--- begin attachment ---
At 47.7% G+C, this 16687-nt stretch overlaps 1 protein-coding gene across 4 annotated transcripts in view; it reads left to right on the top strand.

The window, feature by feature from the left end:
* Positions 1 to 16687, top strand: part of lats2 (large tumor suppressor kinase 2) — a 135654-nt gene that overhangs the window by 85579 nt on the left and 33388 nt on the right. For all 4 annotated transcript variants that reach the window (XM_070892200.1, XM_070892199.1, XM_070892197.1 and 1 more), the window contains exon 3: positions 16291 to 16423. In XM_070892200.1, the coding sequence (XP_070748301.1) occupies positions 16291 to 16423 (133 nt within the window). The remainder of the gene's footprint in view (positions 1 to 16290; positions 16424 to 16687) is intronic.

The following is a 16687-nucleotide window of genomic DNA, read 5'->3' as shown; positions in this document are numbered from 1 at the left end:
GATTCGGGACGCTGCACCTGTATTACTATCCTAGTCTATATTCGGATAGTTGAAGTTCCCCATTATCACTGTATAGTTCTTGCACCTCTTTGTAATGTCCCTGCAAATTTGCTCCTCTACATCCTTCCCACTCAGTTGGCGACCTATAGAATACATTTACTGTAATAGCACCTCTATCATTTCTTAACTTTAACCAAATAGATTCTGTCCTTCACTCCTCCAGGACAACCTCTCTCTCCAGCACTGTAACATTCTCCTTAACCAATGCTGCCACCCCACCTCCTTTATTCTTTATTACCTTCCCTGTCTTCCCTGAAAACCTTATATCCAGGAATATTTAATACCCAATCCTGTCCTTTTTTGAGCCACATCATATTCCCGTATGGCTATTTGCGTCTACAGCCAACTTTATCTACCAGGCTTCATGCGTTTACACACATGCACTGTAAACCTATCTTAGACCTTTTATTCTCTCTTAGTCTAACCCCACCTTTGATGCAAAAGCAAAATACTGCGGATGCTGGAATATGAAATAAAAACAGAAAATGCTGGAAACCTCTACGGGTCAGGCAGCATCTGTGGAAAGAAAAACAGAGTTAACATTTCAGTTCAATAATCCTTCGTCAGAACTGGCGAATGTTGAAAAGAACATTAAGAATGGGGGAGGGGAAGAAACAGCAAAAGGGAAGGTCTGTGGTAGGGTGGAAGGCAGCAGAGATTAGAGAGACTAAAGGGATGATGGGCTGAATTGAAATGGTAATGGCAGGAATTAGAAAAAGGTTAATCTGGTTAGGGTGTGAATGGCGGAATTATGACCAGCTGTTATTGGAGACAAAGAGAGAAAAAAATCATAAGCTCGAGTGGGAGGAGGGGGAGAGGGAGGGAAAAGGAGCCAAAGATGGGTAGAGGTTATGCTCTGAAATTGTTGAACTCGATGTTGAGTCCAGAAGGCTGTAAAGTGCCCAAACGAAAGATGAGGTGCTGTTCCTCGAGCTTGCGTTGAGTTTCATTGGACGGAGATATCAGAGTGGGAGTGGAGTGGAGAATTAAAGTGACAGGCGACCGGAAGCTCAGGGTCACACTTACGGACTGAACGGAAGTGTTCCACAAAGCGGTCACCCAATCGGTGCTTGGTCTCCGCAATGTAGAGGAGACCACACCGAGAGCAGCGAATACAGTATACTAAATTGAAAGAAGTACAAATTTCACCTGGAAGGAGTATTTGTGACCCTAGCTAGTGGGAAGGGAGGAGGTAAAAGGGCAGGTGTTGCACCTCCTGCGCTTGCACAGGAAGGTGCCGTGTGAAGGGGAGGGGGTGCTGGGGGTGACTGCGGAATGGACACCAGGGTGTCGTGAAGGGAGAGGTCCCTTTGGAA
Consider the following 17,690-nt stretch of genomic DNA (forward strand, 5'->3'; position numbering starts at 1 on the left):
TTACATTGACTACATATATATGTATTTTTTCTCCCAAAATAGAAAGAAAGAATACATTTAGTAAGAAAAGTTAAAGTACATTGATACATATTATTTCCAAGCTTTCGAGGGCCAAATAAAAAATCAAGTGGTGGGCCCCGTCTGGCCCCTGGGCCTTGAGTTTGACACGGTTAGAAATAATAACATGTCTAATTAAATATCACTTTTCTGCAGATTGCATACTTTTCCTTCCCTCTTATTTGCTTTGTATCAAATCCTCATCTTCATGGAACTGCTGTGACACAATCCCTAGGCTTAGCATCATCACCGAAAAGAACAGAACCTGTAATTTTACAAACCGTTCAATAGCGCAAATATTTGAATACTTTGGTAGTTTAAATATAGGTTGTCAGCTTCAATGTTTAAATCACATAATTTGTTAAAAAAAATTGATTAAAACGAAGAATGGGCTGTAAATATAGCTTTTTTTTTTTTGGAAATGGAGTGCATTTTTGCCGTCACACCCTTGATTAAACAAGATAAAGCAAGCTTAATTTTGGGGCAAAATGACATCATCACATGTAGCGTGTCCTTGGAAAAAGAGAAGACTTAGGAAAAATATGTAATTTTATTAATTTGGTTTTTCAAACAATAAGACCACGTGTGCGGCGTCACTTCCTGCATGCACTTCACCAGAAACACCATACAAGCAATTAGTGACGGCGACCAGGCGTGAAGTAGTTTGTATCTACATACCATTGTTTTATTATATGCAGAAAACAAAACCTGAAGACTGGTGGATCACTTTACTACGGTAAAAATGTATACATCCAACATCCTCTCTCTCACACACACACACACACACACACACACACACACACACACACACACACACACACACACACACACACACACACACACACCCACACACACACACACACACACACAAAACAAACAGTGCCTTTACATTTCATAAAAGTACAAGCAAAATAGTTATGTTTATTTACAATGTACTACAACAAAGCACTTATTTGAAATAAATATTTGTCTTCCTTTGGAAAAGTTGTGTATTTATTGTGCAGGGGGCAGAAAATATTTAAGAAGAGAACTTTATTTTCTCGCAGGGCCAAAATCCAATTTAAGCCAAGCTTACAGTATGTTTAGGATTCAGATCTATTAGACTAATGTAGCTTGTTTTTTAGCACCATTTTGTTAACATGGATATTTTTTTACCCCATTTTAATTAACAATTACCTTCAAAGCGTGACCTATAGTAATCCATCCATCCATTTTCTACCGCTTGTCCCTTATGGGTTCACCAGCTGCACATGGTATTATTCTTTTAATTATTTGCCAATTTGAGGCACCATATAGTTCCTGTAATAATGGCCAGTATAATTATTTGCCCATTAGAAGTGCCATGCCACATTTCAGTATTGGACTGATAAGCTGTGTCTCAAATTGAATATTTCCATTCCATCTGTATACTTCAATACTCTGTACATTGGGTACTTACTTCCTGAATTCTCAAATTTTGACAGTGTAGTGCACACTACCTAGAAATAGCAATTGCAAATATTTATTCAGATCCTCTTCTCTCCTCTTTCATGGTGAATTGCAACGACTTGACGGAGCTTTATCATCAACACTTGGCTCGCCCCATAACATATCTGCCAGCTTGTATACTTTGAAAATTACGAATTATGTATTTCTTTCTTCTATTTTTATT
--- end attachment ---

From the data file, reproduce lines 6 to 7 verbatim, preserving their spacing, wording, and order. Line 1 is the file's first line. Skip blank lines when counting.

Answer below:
Consider the following 17,690-nt stretch of genomic DNA (forward strand, 5'->3'; position numbering starts at 1 on the left):
TTACATTGACTACATATATATGTATTTTTTCTCCCAAAATAGAAAGAAAGAATACATTTAGTAAGAAAAGTTAAAGTACATTGATACATATTATTTCCAAGCTTTCGAGGGCCAAATAAAAAATCAAGTGGTGGGCCCCGTCTGGCCCCTGGGCCTTGAGTTTGACACGGTTAGAAATAATAACATGTCTAATTAAATATCACTTTTCTGCAGATTGCATACTTTTCCTTCCCTCTTATTTGCTTTGTATCAAATCCTCATCTTCATGGAACTGCTGTGACACAATCCCTAGGCTTAGCATCATCACCGAAAAGAACAGAACCTGTAATTTTACAAACCGTTCAATAGCGCAAATATTTGAATACTTTGGTAGTTTAAATATAGGTTGTCAGCTTCAATGTTTAAATCACATAATTTGTTAAAAAAAATTGATTAAAACGAAGAATGGGCTGTAAATATAGCTTTTTTTTTTTTGGAAATGGAGTGCATTTTTGCCGTCACACCCTTGATTAAACAAGATAAAGCAAGCTTAATTTTGGGGCAAAATGACATCATCACATGTAGCGTGTCCTTGGAAAAAGAGAAGACTTAGGAAAAATATGTAATTTTATTAATTTGGTTTTTCAAACAATAAGACCACGTGTGCGGCGTCACTTCCTGCATGCACTTCACCAGAAACACCATACAAGCAATTAGTGACGGCGACCAGGCGTGAAGTAGTTTGTATCTACATACCATTGTTTTATTATATGCAGAAAACAAAACCTGAAGACTGGTGGATCACTTTACTACGGTAAAAATGTATACATCCAACATCCTCTCTCTCACACACACACACACACACACACACACACACACACACACACACACACACACACACACACACACACACACACACACACCCACACACACACACACACACACACAAAACAAACAGTGCCTTTACATTTCATAAAAGTACAAGCAAAATAGTTATGTTTATTTACAATGTACTACAACAAAGCACTTATTTGAAATAAATATTTGTCTTCCTTTGGAAAAGTTGTGTATTTATTGTGCAGGGGGCAGAAAATATTTAAGAAGAGAACTTTATTTTCTCGCAGGGCCAAAATCCAATTTAAGCCAAGCTTACAGTATGTTTAGGATTCAGATCTATTAGACTAATGTAGCTTGTTTTTTAGCACCATTTTGTTAACATGGATATTTTTTTACCCCATTTTAATTAACAATTACCTTCAAAGCGTGACCTATAGTAATCCATCCATCCATTTTCTACCGCTTGTCCCTTATGGGTTCACCAGCTGCACATGGTATTATTCTTTTAATTATTTGCCAATTTGAGGCACCATATAGTTCCTGTAATAATGGCCAGTATAATTATTTGCCCATTAGAAGTGCCATGCCACATTTCAGTATTGGACTGATAAGCTGTGTCTCAAATTGAATATTTCCATTCCATCTGTATACTTCAATACTCTGTACATTGGGTACTTACTTCCTGAATTCTCAAATTTTGACAGTGTAGTGCACACTACCTAGAAATAGCAATTGCAAATATTTATTCAGATCCTCTTCTCTCCTCTTTCATGGTGAATTGCAACGACTTGACGGAGCTTTATCATCAACACTTGGCTCGCCCCATAACATATCTGCCAGCTTGTATACTTTGAAAATTACGAATTATGTATTTCTTTCTTCTATTTTTATT